The sector has faced criticisms for being unaffordable and exclusive, but supporters point to the amenities and extras you get in a BTR home, while also suggesting the demographics are a lot broader than people think.  

A shift to the regions

In the wake of the Montague review, developers and investors initially – and inevitably – zoned in on London, but since 2017 there has been a shift towards other major UK cities, led by Manchester, Birmingham and Leeds.

All of these cities are experiencing high population growth, along with a ‘thriving professional sector’, increasing the need to attract and retain graduates and expand their workforce.

Local authorities are increasingly joining the BTR party, now planning more effectively for the delivery of this type of home. Some 47% of local authorities now have BTR in their housing pipeline, according to research, against just a fifth (20%) five years ago.

Ian Fletcher, director of policy at the British Property Federation, said: “The Montague Review was a significant moment that gave birth to the Build to Rent sector as we know it today. Ten years on we can say the review achieved its core aim of unlocking long-term institutional investment into homes for rent, helping address the chronic shortage of quality housing in an and around town and city centres and serving as a catalyst for urban regeneration.”

He added: “The current market conditions underline that we must continue to diversify housing supply in order to drive economic growth, and the government must continue to look at how planning reform, more support for local authorities and the release of land for development can enable the sector to continue its upward trajectory.”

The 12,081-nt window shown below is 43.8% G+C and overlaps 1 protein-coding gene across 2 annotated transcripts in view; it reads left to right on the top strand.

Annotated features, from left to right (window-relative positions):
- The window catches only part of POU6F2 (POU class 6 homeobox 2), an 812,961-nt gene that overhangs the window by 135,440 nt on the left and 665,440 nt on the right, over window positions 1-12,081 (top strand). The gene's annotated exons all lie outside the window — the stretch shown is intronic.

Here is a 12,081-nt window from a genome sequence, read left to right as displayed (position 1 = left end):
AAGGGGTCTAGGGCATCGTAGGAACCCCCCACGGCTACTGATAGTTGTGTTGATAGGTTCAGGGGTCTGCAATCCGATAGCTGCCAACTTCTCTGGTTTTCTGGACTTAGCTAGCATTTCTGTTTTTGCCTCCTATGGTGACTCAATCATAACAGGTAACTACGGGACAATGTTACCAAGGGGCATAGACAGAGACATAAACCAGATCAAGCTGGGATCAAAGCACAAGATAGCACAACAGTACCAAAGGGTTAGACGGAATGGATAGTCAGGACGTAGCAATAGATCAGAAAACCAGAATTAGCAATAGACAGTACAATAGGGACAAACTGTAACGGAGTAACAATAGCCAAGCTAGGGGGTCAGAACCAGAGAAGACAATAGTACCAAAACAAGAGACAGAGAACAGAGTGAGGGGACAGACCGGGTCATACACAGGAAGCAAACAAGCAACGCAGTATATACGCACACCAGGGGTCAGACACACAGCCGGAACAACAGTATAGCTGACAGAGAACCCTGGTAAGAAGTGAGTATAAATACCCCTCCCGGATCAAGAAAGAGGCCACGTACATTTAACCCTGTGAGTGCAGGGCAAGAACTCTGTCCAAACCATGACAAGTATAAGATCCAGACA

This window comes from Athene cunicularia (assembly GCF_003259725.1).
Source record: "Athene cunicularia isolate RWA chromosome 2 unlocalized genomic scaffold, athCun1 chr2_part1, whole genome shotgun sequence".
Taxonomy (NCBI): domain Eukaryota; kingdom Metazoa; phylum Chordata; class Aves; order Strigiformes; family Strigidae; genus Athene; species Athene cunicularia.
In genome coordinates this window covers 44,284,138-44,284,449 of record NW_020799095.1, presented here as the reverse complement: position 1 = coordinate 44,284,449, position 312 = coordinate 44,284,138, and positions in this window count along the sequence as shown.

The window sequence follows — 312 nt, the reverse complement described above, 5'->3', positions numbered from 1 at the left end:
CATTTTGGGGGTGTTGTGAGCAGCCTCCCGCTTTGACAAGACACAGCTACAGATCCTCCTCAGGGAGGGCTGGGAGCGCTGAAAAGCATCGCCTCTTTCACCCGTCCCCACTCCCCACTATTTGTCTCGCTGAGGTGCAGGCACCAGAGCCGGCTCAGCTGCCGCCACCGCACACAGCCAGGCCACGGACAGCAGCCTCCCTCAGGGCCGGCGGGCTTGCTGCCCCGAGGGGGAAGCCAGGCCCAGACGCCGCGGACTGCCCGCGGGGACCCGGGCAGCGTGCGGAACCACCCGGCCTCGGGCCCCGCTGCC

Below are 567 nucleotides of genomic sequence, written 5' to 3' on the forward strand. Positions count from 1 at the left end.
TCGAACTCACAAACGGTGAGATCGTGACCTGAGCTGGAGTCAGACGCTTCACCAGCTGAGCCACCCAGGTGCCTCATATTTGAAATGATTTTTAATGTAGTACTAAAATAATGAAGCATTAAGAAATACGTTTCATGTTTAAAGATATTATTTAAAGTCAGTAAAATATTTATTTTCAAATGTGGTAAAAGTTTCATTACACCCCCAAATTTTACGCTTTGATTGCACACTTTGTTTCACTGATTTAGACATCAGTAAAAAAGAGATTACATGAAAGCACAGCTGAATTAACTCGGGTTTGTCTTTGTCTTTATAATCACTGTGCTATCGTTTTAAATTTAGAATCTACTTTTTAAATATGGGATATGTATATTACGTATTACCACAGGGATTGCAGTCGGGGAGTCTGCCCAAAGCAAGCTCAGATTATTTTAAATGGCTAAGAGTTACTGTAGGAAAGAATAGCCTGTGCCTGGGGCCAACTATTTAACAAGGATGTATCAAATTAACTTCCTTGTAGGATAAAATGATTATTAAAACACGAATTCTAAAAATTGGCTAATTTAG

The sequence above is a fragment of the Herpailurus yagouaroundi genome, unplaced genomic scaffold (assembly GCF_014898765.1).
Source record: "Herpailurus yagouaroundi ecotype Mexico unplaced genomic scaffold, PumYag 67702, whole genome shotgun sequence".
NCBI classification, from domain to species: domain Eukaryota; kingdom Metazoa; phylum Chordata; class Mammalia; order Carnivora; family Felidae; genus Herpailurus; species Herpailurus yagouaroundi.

Jacqui Daly, director of residential research at Savills, said: “When the Montague Review was undertaken in 2012, UK housing delivery was at its lowest level since the post-war period, and uncertainty in the lending markets post-GFC was suppressing delivery from traditional housebuilders. There are some parallels with where we are today, with government suggesting it may abandon national housebuilding targets and rising interest rates set to cast a shadow over [the] for sale market.”

But she added that what is clear is the demand for high-quality, professionally managed homes for rent is only going to rise, ‘not only for the core demographic of graduates and young professionals but for single families, couples and individuals at all life stages’.

She said this underpins the projection that ‘we will see huge growth in the sector over the coming decade as institutional investors look at asset classes that can deliver sustainable returns and align with their ESG strategies’.